The biggest difference between renting and owning a home is that as a renter you aren’t typically responsible for damage caused to the structure of your home or apartment (that usually falls to the landlord and requires an insurance policy with dwelling coverage). However, you are still responsible for all the belongings inside your rented home. Anything that you own is your responsibility. Your landlord’s insurance will not cover your personal effects, like your clothing, electronics, furniture, artwork, etc. To help cover the cost of replacing or repairing to your belongings in the event of a covered loss, you should consider obtaining a renters insurance policy.

Do you have enough insurance to protect your belongings? In this article, we’ll discuss one of the most important parts of renters insurance: personal property coverage. This coverage, also called contents coverage, provides coverage for your belongings both inside and outside your rented unit.


How much personal property coverage do I need?

You may already know that homeowners policies will usually offer personal property coverage as a percentage of the dwelling structure coverage.

For renters though, you aren’t paying for dwelling coverage so your amount of personal property coverage will likely be a defined number, such as a limit of $20,000. Still, this limit may not be high enough, especially if you have any high-value electronics, artwork, or collectables.

Take a look around your apartment and do a quick estimate of the cost of the items around you including your furniture, electronics, tables, chairs, pet items, art, and knick-knacks. You’ll probably start to realize just how much the belongings in your apartment are really worth. Too many renters undervalue their belongings either because they don’t know how much it costs to repair or replace their items, or they’re trying to save on their insurance… and then they end up severely underinsured and possibly in financial trouble when a significant covered disaster or theft hits. 

Don’t be one of those folks. To avoid under- or even over-insuring your belongings, conduct a thorough home inventory. This takes stock of everything in your home to come up with a true valuation of your items. We’ll discuss how to create a home inventory below. 

Note: If you have made any changes to the unit, talk to your landlord and insurance agent to figure out the best way to cover these renovations. If you don’t specifically alert your insurance provider to any home additions or renovations on your insurance, these changes likely won’t be covered in the case of a claim.

Learn more about personal property coverage here.


How do I create a home inventory for my apartment?

To help find out how much personal property coverage you need, it’s time to create a home inventory. The inventory is an itemized list of everything in your home that you can use to figure out just how much you paid for each item and how much it would cost to replace in the event of a loss. This helps your insurance company come up with fair and reasonable coverage limits for your contents.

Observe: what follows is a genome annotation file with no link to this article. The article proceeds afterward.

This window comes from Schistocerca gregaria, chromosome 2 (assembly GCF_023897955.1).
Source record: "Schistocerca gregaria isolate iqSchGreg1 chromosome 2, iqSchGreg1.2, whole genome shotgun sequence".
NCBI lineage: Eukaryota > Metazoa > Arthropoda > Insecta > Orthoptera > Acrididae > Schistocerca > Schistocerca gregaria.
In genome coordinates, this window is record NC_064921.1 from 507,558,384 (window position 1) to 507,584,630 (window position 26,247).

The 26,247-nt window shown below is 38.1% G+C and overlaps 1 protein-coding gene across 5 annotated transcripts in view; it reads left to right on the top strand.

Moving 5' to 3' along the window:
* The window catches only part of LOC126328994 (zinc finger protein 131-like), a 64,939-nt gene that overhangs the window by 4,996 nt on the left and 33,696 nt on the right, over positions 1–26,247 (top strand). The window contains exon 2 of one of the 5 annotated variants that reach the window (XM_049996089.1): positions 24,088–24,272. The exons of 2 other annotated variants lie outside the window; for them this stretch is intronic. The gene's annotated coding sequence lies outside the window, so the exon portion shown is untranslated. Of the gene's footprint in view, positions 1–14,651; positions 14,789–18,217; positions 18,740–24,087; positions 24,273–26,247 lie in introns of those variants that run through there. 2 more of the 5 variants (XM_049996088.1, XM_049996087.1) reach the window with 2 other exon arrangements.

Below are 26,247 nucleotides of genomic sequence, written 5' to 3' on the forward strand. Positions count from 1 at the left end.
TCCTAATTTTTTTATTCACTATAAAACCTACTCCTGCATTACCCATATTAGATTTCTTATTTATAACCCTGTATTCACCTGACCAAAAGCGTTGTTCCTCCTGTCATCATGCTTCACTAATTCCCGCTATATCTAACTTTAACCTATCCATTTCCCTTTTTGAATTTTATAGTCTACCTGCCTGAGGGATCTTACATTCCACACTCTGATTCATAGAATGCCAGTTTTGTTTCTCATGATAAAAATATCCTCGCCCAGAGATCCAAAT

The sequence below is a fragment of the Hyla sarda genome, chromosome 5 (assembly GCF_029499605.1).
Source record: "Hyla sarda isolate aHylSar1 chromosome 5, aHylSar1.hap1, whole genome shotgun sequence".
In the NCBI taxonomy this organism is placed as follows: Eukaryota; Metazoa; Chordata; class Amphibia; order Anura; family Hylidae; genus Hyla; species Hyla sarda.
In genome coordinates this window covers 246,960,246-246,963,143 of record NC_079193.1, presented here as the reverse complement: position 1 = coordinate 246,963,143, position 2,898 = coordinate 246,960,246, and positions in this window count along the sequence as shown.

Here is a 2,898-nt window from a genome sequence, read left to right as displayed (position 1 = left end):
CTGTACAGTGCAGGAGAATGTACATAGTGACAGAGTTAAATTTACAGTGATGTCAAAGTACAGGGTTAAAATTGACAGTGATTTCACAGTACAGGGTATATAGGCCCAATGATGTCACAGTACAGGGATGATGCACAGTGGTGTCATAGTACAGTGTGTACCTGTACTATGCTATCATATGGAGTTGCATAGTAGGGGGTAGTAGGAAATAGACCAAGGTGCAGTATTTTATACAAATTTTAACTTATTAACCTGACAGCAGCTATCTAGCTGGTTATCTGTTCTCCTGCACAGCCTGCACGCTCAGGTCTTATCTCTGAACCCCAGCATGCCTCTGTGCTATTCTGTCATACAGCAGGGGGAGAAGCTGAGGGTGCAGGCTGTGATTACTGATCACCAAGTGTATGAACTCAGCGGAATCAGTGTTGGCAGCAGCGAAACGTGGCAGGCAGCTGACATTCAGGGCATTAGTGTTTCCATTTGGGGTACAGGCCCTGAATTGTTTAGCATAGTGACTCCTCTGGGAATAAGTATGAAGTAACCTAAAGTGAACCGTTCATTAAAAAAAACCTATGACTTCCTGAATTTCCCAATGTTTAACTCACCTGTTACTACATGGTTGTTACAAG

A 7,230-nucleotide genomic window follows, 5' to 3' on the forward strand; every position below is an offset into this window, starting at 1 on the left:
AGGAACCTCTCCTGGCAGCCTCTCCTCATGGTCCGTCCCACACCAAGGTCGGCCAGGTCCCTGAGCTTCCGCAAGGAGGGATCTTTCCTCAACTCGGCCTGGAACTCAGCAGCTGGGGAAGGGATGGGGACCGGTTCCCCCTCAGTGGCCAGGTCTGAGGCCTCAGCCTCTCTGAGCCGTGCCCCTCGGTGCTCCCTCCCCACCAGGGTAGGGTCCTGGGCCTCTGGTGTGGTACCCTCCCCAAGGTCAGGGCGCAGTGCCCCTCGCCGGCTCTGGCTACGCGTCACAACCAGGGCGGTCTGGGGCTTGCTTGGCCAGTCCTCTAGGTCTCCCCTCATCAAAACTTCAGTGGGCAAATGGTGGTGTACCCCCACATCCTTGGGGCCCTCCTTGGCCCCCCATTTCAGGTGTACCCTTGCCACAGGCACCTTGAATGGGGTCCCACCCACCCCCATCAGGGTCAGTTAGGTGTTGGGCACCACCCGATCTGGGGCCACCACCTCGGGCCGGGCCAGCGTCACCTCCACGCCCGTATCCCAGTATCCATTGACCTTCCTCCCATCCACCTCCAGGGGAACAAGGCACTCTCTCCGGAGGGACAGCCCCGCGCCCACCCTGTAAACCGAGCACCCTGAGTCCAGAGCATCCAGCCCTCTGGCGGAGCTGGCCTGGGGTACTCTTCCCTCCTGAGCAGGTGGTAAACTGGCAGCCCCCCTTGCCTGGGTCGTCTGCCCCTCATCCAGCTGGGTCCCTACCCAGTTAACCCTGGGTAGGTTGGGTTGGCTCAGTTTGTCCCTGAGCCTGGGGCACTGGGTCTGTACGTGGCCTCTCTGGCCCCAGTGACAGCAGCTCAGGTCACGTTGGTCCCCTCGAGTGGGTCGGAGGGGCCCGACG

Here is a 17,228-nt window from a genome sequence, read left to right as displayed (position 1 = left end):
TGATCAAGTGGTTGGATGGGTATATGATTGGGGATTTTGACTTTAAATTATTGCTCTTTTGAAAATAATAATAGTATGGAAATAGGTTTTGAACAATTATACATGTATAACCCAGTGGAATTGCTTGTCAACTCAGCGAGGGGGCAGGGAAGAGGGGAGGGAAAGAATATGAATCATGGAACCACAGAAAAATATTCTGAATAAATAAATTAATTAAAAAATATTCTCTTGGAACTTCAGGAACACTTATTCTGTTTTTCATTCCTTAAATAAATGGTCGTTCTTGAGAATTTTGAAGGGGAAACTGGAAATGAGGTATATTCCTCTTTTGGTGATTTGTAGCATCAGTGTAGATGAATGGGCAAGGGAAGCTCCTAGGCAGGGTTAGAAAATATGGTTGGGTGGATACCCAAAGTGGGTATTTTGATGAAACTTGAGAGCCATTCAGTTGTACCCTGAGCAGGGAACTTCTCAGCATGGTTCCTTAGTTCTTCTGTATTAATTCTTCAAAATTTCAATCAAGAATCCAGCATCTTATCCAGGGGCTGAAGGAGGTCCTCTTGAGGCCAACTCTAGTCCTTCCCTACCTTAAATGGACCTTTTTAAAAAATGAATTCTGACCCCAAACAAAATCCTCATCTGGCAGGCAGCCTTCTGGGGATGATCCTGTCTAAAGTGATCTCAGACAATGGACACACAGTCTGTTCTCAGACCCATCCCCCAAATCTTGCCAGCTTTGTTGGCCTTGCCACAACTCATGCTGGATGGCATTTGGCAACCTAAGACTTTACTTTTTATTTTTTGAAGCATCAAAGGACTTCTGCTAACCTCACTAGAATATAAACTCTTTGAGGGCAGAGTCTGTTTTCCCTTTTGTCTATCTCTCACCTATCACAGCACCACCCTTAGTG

To create a home inventory, you’ll want to walk through your rented property and take note of everything. Write down each item and take photographs. If you have receipts or current valuations/appraisals for those items, gather that documentation as well. This will help the insurance appraiser understand how you came up with the value for that item.

You can simplify this process with a home inventory app that helps you itemize everything and collect the necessary documentation to give to your homeowners’ insurance agent. It is vital to consider electronic storage of this information in the event the physical copies you keep are destroyed after a loss to the home, such as being burned in a fire for example. These apps make the process quick and simple while being thorough about covering all the items around your rented home.


What about high-value items?

Some insurance providers won’t cover high-cost valuables like fine art, jewelry, collectibles, certain electronics, or cash. When creating your home inventory, take note of these higher-value items that appreciate or increase in value, like collectibles. Talk to your InsuraMatch agent to make sure these items are covered in your standard contents' coverage. If not, you may need to purchase a separate rider or endorsement to help further cover your valuables.

Get more information with our guide to insuring valuables with homeowners’ insurance, and learn how to cover your electronics with renters insurance .


What if I have a fully furnished unit?

If you are renting a fully furnished unit, those pre-furnished belongings are usually protected by your landlord’s insurance policy. Anything that did not come with the apartment—like your clothes, personal electronics, and more—would still be your responsibility under your personal property coverage. Either way, it’s a good idea to chat with your landlord and get a copy of their insurance policy (if possible) to make sure that they have the furnishings in your unit covered.  


Are you sufficiently covered?

If a disaster were to destroy everything in your rental, would your insurance provide enough coverage to repair or replace the items you’ve spent a lifetime acquiring? For most renters, personal property coverage is the majority of their insurance costs, so it’s important not to skimp here. Let’s work together to create an inventory of your home and find sufficient coverage for your belongings at a reasonable price.